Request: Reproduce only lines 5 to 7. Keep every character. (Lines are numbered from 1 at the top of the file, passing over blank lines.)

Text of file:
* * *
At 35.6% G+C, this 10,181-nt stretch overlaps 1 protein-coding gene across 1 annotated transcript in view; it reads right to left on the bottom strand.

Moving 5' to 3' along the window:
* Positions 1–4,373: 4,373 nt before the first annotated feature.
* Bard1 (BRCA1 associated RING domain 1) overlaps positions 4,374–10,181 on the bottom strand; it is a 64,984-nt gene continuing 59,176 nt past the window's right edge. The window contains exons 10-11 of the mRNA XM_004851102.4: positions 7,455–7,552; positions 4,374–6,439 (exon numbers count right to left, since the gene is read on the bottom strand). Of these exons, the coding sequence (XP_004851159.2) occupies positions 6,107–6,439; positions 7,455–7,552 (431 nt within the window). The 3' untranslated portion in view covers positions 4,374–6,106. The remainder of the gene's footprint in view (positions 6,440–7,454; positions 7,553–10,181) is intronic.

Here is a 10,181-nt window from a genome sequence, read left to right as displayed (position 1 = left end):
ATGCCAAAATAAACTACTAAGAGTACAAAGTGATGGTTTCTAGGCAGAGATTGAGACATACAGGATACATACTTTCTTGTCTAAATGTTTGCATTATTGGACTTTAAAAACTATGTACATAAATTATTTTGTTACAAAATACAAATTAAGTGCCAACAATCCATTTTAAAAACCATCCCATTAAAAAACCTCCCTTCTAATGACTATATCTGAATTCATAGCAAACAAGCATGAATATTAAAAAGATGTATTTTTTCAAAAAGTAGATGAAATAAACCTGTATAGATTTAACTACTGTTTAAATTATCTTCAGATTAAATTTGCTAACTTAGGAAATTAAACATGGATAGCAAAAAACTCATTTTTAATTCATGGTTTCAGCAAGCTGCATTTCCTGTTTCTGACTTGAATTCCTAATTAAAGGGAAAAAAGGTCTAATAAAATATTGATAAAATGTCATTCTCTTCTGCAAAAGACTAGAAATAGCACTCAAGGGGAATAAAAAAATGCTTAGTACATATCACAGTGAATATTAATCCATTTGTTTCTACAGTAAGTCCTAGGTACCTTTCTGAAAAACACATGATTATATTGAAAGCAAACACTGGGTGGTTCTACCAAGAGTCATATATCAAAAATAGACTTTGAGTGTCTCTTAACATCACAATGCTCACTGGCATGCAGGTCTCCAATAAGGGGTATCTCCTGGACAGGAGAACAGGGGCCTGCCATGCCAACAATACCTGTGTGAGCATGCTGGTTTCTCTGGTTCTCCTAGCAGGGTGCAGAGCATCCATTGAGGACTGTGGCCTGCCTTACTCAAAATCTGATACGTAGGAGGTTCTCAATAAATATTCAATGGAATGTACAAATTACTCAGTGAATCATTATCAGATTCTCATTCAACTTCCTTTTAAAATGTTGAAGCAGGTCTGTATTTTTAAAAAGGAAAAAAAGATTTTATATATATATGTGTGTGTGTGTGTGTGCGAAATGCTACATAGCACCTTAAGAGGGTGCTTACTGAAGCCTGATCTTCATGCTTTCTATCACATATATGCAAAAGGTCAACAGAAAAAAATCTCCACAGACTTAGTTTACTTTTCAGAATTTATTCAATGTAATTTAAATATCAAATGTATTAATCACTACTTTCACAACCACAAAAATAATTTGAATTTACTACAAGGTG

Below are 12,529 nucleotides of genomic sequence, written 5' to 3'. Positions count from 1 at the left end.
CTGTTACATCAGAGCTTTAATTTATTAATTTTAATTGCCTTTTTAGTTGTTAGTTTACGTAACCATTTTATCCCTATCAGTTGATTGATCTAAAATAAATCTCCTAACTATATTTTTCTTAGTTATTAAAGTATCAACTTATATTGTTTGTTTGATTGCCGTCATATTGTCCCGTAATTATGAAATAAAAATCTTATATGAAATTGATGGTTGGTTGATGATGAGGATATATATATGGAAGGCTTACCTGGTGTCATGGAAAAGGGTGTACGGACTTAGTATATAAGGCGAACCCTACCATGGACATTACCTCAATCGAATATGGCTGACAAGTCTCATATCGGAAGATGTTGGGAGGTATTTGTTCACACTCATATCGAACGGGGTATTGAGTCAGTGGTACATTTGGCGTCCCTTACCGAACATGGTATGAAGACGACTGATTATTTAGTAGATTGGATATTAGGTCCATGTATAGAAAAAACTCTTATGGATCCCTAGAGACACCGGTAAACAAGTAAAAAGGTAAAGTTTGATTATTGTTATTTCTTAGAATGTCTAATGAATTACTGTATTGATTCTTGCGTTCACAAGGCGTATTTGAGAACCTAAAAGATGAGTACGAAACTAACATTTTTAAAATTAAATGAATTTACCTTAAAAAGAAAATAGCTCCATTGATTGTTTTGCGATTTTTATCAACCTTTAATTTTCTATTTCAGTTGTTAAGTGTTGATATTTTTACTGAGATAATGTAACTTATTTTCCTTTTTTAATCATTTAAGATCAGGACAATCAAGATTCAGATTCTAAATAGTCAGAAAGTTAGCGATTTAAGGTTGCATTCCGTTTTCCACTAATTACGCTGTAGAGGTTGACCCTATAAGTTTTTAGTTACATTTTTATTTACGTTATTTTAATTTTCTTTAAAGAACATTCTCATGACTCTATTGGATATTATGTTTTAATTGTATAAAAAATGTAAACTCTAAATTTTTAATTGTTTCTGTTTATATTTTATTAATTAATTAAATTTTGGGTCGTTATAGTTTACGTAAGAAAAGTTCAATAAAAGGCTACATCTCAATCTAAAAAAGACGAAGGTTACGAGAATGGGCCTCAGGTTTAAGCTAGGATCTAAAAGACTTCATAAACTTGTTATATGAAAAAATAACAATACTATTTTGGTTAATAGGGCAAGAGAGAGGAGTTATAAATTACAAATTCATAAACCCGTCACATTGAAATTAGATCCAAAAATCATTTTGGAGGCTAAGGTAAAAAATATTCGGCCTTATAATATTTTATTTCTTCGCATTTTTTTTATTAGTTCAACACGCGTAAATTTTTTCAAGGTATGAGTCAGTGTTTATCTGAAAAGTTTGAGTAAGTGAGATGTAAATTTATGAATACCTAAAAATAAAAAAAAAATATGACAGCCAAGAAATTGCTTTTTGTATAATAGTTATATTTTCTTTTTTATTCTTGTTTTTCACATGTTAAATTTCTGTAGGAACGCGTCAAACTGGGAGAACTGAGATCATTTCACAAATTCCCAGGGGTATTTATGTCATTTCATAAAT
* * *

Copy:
Here is a 10,181-nt window from a genome sequence, read left to right as displayed (position 1 = left end):
ATGCCAAAATAAACTACTAAGAGTACAAAGTGATGGTTTCTAGGCAGAGATTGAGACATACAGGATACATACTTTCTTGTCTAAATGTTTGCATTATTGGACTTTAAAAACTATGTACATAAATTATTTTGTTACAAAATACAAATTAAGTGCCAACAATCCATTTTAAAAACCATCCCATTAAAAAACCTCCCTTCTAATGACTATATCTGAATTCATAGCAAACAAGCATGAATATTAAAAAGATGTATTTTTTCAAAAAGTAGATGAAATAAACCTGTATAGATTTAACTACTGTTTAAATTATCTTCAGATTAAATTTGCTAACTTAGGAAATTAAACATGGATAGCAAAAAACTCATTTTTAATTCATGGTTTCAGCAAGCTGCATTTCCTGTTTCTGACTTGAATTCCTAATTAAAGGGAAAAAAGGTCTAATAAAATATTGATAAAATGTCATTCTCTTCTGCAAAAGACTAGAAATAGCACTCAAGGGGAATAAAAAAATGCTTAGTACATATCACAGTGAATATTAATCCATTTGTTTCTACAGTAAGTCCTAGGTACCTTTCTGAAAAACACATGATTATATTGAAAGCAAACACTGGGTGGTTCTACCAAGAGTCATATATCAAAAATAGACTTTGAGTGTCTCTTAACATCACAATGCTCACTGGCATGCAGGTCTCCAATAAGGGGTATCTCCTGGACAGGAGAACAGGGGCCTGCCATGCCAACAATACCTGTGTGAGCATGCTGGTTTCTCTGGTTCTCCTAGCAGGGTGCAGAGCATCCATTGAGGACTGTGGCCTGCCTTACTCAAAATCTGATACGTAGGAGGTTCTCAATAAATATTCAATGGAATGTACAAATTACTCAGTGAATCATTATCAGATTCTCATTCAACTTCCTTTTAAAATGTTGAAGCAGGTCTGTATTTTTAAAAAGGAAAAAAAGATTTTATATATATATGTGTGTGTGTGTGTGTGCGAAATGCTACATAGCACCTTAAGAGGGTGCTTACTGAAGCCTGATCTTCATGCTTTCTATCACATATATGCAAAAGGTCAACAGAAAAAAATCTCCACAGACTTAGTTTACTTTTCAGAATTTATTCAATGTAATTTAAATATCAAATGTATTAATCACTACTTTCACAACCACAAAAATAATTTGAATTTACTACAAGGTG

Below are 12,529 nucleotides of genomic sequence, written 5' to 3'. Positions count from 1 at the left end.